Europe, British Isles, Wales, Gwynedd, Anglesey, Llanfair, Bodowyr Burial Chamber [Map]

Bodowyr Burial Chamber is in Llanfair, Anglesey, Prehistoric Anglesey Burial Chambers.

Bodowyr Burial Chamber [Map]. Lay-by for two cars on the road.

Mona Antiqua Restauranta 93 Druidical Monuments. In the other townships likewise, and on the borders of them, there are to be seen either standing or thrown down, divers monuments of Druidish worship. There is a pretty Cromlech standing at the top of a hillock at Bodowyr [Map], fig. 2. There is also on arising part of the ground, there, the high-way leading through it, the remains of a small cirque,, fig. 3. And on another part of the ground there appear the marks of a Carnedd, the stones of which in times past have been dissposed of into walls and buildings.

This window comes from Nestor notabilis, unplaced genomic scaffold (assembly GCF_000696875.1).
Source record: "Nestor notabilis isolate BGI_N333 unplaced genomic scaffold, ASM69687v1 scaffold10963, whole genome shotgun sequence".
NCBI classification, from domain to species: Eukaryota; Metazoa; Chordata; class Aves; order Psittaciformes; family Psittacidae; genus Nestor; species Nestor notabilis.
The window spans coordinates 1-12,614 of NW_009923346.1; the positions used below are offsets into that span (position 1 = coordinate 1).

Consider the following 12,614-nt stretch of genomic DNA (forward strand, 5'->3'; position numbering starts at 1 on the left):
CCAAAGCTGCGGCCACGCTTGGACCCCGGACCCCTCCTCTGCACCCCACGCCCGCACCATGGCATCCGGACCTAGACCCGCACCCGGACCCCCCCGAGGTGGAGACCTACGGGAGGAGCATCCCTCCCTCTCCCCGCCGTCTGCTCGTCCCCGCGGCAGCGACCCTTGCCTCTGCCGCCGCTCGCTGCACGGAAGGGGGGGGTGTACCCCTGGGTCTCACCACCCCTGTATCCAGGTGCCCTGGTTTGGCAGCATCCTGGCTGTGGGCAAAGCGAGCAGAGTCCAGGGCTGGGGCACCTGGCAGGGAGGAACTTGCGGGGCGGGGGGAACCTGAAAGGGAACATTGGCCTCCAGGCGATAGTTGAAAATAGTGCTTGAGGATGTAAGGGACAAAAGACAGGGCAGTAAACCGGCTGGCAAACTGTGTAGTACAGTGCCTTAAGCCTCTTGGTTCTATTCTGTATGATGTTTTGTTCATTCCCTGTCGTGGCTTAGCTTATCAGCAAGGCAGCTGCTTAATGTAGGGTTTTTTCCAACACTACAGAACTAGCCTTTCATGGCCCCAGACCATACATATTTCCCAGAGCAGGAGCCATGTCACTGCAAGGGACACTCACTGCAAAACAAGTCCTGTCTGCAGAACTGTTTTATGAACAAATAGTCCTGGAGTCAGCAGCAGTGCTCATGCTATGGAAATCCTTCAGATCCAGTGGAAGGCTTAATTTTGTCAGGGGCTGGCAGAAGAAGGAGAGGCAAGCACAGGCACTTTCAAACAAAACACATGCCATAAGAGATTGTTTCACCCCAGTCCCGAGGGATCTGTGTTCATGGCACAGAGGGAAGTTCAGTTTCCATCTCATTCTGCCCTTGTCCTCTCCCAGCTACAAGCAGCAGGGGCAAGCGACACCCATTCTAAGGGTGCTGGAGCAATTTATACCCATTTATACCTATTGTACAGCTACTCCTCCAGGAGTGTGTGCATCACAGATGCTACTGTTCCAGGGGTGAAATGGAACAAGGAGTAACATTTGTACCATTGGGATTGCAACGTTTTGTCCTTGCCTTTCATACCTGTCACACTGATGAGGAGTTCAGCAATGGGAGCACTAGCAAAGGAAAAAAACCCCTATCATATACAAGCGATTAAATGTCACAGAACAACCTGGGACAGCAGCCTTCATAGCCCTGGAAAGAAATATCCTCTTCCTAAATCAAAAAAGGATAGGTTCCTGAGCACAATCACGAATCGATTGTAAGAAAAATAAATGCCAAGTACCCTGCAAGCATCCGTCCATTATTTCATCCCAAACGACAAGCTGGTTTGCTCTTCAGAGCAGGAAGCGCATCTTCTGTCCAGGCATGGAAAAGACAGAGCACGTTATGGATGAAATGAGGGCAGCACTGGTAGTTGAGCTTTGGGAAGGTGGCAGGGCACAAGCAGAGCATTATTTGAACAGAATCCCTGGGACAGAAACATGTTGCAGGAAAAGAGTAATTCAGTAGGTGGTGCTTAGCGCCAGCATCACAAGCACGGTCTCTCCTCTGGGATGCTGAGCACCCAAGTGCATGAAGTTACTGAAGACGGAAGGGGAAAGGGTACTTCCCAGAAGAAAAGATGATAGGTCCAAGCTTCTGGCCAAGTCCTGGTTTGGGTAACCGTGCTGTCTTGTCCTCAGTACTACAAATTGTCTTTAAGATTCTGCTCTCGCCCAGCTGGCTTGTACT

History of the Island of Mona. Llanidan. — This parish, rich in druidical remains, is in the hundred of Menai, distant from Caernarvon five miles, and contains about 3,000 acres of land, generally enclosed, and in a state of cultivation. The resident population 800. The rates in 1803, were £226 95. 2d. at 7s. in the pound, — increased to £452 18s. 0 d. in 1831. This living is a vicarage, valued in the king’s books at £10, and with the chapelries of Llanedwen, Llanddeiniol-Vab, and Llanvair-yn-y-Cymmwd, is in the gift of the lay rector, Lord Boston. The vicar, the Rev. Henry Rowland, having only a third of the tithes. The church, a spacious structure, containing several good monuments, is said to have been built about the year 616, and dedicated to St. Eidan, grandson to Urien Reged. Day of celebration is on September 30. Henry Rowland, D. D. Bishop of Bangor, in 1616, bequeathed a rent Llanidan. — This parish, rich in druidical remains, is in the hundred of Menai, distant from Caernarvon five miles, and contains about 3,000 acres of land, generally enclosed, and in a state of cultivation. The resident population 800. The rates in 1803, were £226 95. 2d. at 7s. in the pound, — increased to £452 18s. 0 d. in 1831. This living is a vicarage, valued in the king’s books at £10, and with the chapelries of Llanedwen, Llanddeiniol-V&b, and Llanvair-yn-y-Cymmwd, is in the gift of the lay rector, Lord Boston. The vicar, the Rev. Henry Rowland, having only a third of the tithes. The church, a spacious structure, containing several good monuments, is said to have been built about the year 616, and dedicated to St. Eidan, grandson to Urien Reged. Day of celebration is on September 30. Henry Rowland, D. D. Bishop of Bangor, in 1616, bequeathed a rent charge £ l 10s. 0 d. on his estate of Plas Gwyn, to be distributed among the poor ; the estate of Llyslew he also left for the support of the free grammar-school, at Bottwnog, which is one of the best farms in this parish. The spacious grove and temple of Tre’r Driw, are now scarcely distinguishable, and only a few of the stones which formed the sacraria, are now remaining to mark out the site. Tre’r Beirdd has almost been demolished. Bodowyr [Bodowyr Burial Chamber [Map]] contains a cromlech, supported by four upright stones, but the circle has been entirely removed. Trevry has only three upright stones remaining, at a great distance from each other ; the foundations have been removed, and the site was levelled by the plough, in 1827. Tan-ben-y-Cevn remains in an entire state, though concealed from observation by the brambles with which it is overspread. Two upright stones only are left at Llyslew. "Caer Leb," or the "moated entrenchment," supposed by Mr. Rowland to have been the residence of the Archdruid, is in good preservation; it forms a quadrangular area, defended by a double rampart, with a broad intervening ditch, and surrounded on the outside by a ditch of smaller dimensions ; within the area are the foundations of square and circular buildings. "In the church1 is a relique, made neither of gold, silver, nor yet ornamented with precious stones, but of very ordinary material — a grit, with a roof-like cover. It might have contained a portion of the saint. Durham possessed his cross, three of his teeth, and his head," &c. Mr. Lloyd, when transcribing a MSS. written by Edward Llwyd, in the Sebright Collection, observes, "Near the latter end of this volume are inserted Mr. Henry Rowland’s answers to Mr. Llwyd of the Museum’s queries, which take in the several parishes of Llanidan, Llanedwen, Llanvair-pwll-gwyngyll, and Llandisilio, in Mona. They contain very little that is remarkable, besides what is to be found in his Mona Antiqua, or in Mr. Llwyd’s notes upon Camden, an account of a strange shower of hail fallen in Mon, on Monday, the 3rd. of May, 1697, which Mr. Rowland communicated to the editors of the Philosophical Transactions, &c. The small osteotheca, in Llanidan church, was found in his time; he conjectures it to be a "Creirgist," or a chest that held relics. It was found about two feet in the ground under the altar, and contained some pieces of bones. He supposes that it belonged to that church, Clunnog, or Llanddwyn, which had their " reliques," and was secretly deposited here during the demolishing proclamations of Edward VI. No corpse could have been buried there before. Mr. Rowland mentions a fine gold medal of Constantine, or Constantius, near the size of a crown piece, found at Trev- Arthur, in Mona, and that it was then in the possession of Sir R. Mostyn, Bart." He quotes towards the last page, the following curious enigmatical epitaph:—